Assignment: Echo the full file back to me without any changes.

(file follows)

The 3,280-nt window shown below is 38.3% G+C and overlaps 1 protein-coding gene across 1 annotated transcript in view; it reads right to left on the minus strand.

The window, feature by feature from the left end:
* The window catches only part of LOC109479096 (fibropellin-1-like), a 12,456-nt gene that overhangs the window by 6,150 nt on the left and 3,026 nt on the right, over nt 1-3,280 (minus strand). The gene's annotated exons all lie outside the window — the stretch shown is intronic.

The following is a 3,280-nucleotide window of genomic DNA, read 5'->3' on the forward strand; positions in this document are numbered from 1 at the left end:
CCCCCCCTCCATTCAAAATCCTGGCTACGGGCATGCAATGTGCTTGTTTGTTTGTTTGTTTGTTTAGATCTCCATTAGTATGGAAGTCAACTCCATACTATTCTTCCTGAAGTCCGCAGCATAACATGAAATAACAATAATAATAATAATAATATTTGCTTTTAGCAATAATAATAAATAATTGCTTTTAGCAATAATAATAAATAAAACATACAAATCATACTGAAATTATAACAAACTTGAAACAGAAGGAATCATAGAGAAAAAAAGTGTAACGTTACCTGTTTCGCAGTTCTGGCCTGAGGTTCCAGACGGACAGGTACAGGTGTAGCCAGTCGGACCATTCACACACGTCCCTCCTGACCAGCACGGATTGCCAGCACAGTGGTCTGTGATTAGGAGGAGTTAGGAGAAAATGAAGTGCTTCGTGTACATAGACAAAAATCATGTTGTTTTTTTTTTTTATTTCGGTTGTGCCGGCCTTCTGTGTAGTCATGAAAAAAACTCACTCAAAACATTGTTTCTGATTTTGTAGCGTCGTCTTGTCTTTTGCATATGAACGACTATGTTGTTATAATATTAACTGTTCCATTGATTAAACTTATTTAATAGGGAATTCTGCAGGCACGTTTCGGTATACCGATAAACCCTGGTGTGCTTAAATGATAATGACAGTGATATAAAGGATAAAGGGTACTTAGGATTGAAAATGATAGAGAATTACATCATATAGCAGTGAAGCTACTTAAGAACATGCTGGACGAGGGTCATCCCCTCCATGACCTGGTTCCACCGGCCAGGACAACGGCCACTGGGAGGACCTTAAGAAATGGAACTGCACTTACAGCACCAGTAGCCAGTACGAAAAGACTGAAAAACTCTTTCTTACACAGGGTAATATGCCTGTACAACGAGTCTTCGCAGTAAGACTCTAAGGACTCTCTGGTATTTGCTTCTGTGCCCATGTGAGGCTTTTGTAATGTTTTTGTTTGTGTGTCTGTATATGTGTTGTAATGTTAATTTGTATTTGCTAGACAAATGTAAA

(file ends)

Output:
The 3,280-nt window shown below is 38.3% G+C and overlaps 1 protein-coding gene across 1 annotated transcript in view; it reads right to left on the minus strand.

The window, feature by feature from the left end:
* The window catches only part of LOC109479096 (fibropellin-1-like), a 12,456-nt gene that overhangs the window by 6,150 nt on the left and 3,026 nt on the right, over nt 1-3,280 (minus strand). The gene's annotated exons all lie outside the window — the stretch shown is intronic.

The following is a 3,280-nucleotide window of genomic DNA, read 5'->3' on the forward strand; positions in this document are numbered from 1 at the left end:
CCCCCCCTCCATTCAAAATCCTGGCTACGGGCATGCAATGTGCTTGTTTGTTTGTTTGTTTGTTTAGATCTCCATTAGTATGGAAGTCAACTCCATACTATTCTTCCTGAAGTCCGCAGCATAACATGAAATAACAATAATAATAATAATAATATTTGCTTTTAGCAATAATAATAAATAATTGCTTTTAGCAATAATAATAAATAAAACATACAAATCATACTGAAATTATAACAAACTTGAAACAGAAGGAATCATAGAGAAAAAAAGTGTAACGTTACCTGTTTCGCAGTTCTGGCCTGAGGTTCCAGACGGACAGGTACAGGTGTAGCCAGTCGGACCATTCACACACGTCCCTCCTGACCAGCACGGATTGCCAGCACAGTGGTCTGTGATTAGGAGGAGTTAGGAGAAAATGAAGTGCTTCGTGTACATAGACAAAAATCATGTTGTTTTTTTTTTTTATTTCGGTTGTGCCGGCCTTCTGTGTAGTCATGAAAAAAACTCACTCAAAACATTGTTTCTGATTTTGTAGCGTCGTCTTGTCTTTTGCATATGAACGACTATGTTGTTATAATATTAACTGTTCCATTGATTAAACTTATTTAATAGGGAATTCTGCAGGCACGTTTCGGTATACCGATAAACCCTGGTGTGCTTAAATGATAATGACAGTGATATAAAGGATAAAGGGTACTTAGGATTGAAAATGATAGAGAATTACATCATATAGCAGTGAAGCTACTTAAGAACATGCTGGACGAGGGTCATCCCCTCCATGACCTGGTTCCACCGGCCAGGACAACGGCCACTGGGAGGACCTTAAGAAATGGAACTGCACTTACAGCACCAGTAGCCAGTACGAAAAGACTGAAAAACTCTTTCTTACACAGGGTAATATGCCTGTACAACGAGTCTTCGCAGTAAGACTCTAAGGACTCTCTGGTATTTGCTTCTGTGCCCATGTGAGGCTTTTGTAATGTTTTTGTTTGTGTGTCTGTATATGTGTTGTAATGTTAATTTGTATTTGCTAGACAAATGTAAA